Electromagnetic Fields 2015 Update
10. Conclusions on health effects of electromagnetic fields
- 10.1 Conclusions on Radio Frequency (RF) fields
- 10.2 Conclusions on Intermediate Frequency (IF) fields
- 10.3 Conclusions on Extremely Low Frequency (ELF) fields
- 10.4 Conclusions on static magnetic fields
- 10.5 Conclusions on combined exposure of EMFs and co-exposure to environmental stressor
- 10.6 Research recommendations
10.1 Conclusions on Radio Frequency (RF) fields
Radio frequency fields (100 kHz - 300 GHz) are generated from
a large variety of sources such as by broadcasting, mobile
telephony and wireless networks.
Overall, the epidemiological
studies on RF EMF exposure do not show an increased
risk of brain tumours.
Furthermore, they do not indicate an increased risk for other
cancers of the head
and neck region. Some studies raised questions regarding an
increased risk of glioma and
acoustic neuroma in
heavy users of mobile phones. The results of cohort and
incidence time trend studies do not support an increased risk
for glioma. The possibility of an association with acoustic
neuroma remains open.
do not indicate increased risk for other cancers including
A large number of
studies have been published since the last Opinion. In
most of the studies, no effects,
genotoxic as well as
non-genotoxic, were recorded at levels of exposure below
exposure limits. Previous studies suggesting that RF exposure
may affect brain activities as reflected by changes in the EEG
during wake and sleep are confirmed by results of more recent
studies. However, given the variety of applied fields, duration
of exposure, number of considered leads, and statistical methods
it is difficult to derive firm conclusions. Studies on
in humans lack consistency. The biological relevance of reported
small physiological EEG
changes remains unclear and a mechanistic explanation is still
A reasonable body of experimental evidence now suggests that
exposure to RF does not trigger the self-reported symptoms that
are known as “Electromagnetic
hypersensitivity”, at least in the short-term. While
additional observational studies are required to assess whether
longer-term exposure could be associated with symptoms, the
evidence to date weighs against a causal effect.
Human studies on
neurological diseases and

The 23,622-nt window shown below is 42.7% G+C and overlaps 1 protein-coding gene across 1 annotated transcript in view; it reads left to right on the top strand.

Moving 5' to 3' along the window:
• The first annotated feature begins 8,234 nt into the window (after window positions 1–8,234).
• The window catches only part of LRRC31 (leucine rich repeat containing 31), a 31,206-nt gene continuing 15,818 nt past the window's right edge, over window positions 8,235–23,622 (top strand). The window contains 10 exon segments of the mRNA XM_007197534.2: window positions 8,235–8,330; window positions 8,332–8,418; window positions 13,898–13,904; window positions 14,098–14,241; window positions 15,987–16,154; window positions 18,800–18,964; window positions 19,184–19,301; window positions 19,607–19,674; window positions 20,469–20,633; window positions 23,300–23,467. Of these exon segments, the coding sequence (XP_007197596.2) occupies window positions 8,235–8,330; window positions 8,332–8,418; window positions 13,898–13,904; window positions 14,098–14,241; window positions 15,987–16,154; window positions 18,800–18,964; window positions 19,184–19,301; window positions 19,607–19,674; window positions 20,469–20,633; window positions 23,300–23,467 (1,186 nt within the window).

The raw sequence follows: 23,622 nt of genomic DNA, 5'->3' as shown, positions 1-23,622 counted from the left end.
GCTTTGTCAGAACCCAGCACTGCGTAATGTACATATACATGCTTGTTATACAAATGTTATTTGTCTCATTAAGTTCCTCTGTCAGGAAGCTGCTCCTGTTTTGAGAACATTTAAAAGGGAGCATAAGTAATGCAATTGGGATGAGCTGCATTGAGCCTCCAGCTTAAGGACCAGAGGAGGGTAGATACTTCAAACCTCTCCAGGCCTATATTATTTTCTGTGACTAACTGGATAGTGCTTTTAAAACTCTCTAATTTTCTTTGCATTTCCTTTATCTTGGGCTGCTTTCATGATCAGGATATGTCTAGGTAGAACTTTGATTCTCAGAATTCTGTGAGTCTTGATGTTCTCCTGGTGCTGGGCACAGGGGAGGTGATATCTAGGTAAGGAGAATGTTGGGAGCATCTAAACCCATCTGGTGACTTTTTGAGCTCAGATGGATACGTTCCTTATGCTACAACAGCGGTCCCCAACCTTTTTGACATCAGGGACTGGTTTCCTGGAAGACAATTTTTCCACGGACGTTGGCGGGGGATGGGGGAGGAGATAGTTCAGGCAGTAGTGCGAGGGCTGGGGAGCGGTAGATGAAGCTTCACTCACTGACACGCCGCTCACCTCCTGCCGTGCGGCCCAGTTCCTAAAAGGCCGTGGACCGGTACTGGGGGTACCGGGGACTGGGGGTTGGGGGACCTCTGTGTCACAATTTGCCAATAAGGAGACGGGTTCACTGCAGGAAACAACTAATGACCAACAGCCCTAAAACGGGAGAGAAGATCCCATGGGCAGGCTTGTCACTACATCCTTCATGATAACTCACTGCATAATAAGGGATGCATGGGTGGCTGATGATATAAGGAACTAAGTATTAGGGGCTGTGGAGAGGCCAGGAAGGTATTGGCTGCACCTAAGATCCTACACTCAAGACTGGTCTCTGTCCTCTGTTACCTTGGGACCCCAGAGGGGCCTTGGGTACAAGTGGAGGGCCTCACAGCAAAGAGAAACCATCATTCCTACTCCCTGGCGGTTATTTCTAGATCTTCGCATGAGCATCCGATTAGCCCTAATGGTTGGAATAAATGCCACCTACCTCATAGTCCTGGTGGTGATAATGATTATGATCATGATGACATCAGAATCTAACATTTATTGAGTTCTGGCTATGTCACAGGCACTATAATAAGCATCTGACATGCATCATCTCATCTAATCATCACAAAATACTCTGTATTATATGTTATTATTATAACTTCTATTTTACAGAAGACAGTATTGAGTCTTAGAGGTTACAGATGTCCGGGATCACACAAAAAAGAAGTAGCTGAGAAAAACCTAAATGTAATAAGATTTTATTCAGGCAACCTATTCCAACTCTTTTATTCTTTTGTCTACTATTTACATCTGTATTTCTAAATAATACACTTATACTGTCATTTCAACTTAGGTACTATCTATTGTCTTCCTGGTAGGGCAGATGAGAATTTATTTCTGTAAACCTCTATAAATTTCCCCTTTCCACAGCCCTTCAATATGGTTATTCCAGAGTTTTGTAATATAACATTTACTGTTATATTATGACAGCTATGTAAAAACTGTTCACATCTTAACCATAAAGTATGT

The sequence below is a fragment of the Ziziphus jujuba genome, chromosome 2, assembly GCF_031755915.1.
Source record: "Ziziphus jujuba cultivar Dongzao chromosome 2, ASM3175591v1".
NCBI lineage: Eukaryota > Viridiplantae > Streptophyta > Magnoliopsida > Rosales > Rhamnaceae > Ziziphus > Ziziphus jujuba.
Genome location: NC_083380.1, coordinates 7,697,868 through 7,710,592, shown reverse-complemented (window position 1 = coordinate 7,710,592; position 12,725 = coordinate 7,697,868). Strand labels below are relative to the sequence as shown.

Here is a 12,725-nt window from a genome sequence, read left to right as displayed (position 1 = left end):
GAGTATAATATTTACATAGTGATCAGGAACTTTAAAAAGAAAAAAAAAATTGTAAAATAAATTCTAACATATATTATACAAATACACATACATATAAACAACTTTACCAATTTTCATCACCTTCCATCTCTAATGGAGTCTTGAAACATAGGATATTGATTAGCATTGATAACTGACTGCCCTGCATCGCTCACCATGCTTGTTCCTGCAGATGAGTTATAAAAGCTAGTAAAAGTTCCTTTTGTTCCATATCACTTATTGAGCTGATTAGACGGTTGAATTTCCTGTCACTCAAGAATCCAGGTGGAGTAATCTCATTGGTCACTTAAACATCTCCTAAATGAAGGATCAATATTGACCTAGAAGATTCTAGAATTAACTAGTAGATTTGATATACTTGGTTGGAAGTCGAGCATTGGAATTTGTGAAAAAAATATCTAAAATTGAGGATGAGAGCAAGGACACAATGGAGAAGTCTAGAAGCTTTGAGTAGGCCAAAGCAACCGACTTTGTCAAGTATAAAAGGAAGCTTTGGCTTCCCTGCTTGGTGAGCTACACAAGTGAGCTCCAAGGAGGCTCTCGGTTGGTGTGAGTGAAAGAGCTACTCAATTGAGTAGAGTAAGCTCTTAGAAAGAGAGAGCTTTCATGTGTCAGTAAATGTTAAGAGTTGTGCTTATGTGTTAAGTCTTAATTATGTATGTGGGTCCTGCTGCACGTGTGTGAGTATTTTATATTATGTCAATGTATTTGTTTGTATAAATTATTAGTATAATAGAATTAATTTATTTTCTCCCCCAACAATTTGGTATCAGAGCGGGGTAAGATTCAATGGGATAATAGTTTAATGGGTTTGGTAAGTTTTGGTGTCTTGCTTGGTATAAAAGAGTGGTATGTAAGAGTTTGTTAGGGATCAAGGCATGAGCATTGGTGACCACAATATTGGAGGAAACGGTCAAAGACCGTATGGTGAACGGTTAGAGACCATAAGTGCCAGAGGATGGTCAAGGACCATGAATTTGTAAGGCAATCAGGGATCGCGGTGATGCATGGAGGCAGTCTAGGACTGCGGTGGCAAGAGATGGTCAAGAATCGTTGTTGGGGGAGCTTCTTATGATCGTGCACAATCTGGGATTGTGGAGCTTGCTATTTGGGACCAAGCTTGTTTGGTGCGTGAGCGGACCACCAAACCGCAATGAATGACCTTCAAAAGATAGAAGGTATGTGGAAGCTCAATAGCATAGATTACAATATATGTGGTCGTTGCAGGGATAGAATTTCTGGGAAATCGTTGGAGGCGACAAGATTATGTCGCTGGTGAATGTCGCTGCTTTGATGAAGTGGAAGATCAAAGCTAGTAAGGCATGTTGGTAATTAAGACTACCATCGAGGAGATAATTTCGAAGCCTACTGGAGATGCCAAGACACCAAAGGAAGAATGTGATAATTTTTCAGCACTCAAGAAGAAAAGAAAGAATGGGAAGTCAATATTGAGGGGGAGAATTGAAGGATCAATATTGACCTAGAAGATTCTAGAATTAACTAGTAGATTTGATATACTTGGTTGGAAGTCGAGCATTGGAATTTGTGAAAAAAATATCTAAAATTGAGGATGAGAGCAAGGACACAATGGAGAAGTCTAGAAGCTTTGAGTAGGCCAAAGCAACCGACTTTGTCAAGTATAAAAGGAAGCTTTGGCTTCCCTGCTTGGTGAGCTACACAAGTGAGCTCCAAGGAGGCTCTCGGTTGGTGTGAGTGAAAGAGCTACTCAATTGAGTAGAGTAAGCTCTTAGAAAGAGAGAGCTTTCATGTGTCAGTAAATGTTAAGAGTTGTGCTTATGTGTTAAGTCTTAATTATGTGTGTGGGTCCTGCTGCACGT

symptoms show no or no consistent effects.
10.2 Conclusions on Intermediate Frequency (IF) fields
Intermediate frequency (IF) fields (300 Hz – 100 kHz) are
generated by sources like computers, induction hotplates,
lamps and anti-theft devices. Exposure to IF fields at
the work place is in some cases considerably higher than
exposure to the general public. However, very little research on
IF fields and health risks in occupational settings or for the
general public has been published and the data are still too
limited for an appropriate risk
In view of the increasing exposure to IF fields at the work
place, for instance in shops and certain industries, it is
important that research in this area is given priority.
10.3 Conclusions on Extremely Low Frequency (ELF) fields
Extremely low frequency fields (ELF) (below 300 kHz) are
generated by sources like power lines, and electric appliances.
Studies investigating possible effects of ELF
magnetic fields (ELF MF)
exposure on the brain activity of volunteers are too
heterogeneous with regard to applied fields, duration of
exposure, number of considered leads, and statistical methods to
draw any sound conclusion. The same applies for the results
concerning behavioural outcomes and cortical
The new epidemiological
studies are consistent with earlier findings of an
increased risk of childhood
estimated daily average exposures above 0.3 to 0.4 µT. As stated
in the previous Opinions, no mechanisms have been identified in
the meanwhile and no support exists from experimental studies
that could explain these findings, which, together with
shortcomings of the
prevent a causal interpretation.
Only a few new epidemiological
studies on neurodegenerative diseases have been
published since the previous Opinion was adopted. They do not
provide support for the previous conclusion that ELF
exposure could increase the risk for Alzheimer's disease or any
other neurodegenerative diseases or dementia.
10.4 Conclusions on static magnetic fields
Static magnetic fields are
generated by sources such as
permanent magnets and
those using direct electric currents.
Taken together, the new findings reported do not challenge
previous risk assessment
of static MF exposure which was made in the previous Opinion.
Globally, there is no consistent evidence for lasting adverse
health effects from short term exposure up to several
10.5 Conclusions on combined exposure of EMFs and co-exposure to environmental stressor
The few available studies on combined
exposure to different EMFs do not provide sufficient
evidence for risk
The Opinion of 2009 concluded that there was some evidence
studies to suggest that co-exposure with
ELF fields may act as a
there was no evidence that RF fields could act in a similar way.
The results reported since then indicate that co-exposure to ELF
or RF with several chemical or physical agents can indeed result
in either an increase or a decrease in their effect, but due to
the small number of available investigations and the large
variety of protocols adopted, it is not possible to assess these
risks at present.
10.6 Research recommendations
A set of prioritised research recommendations and
methodological guidance on the experimental design and minimum
requirements to ensure data quality and usability for
are provided in chapters 3.14 and 3.15 of the Opinion.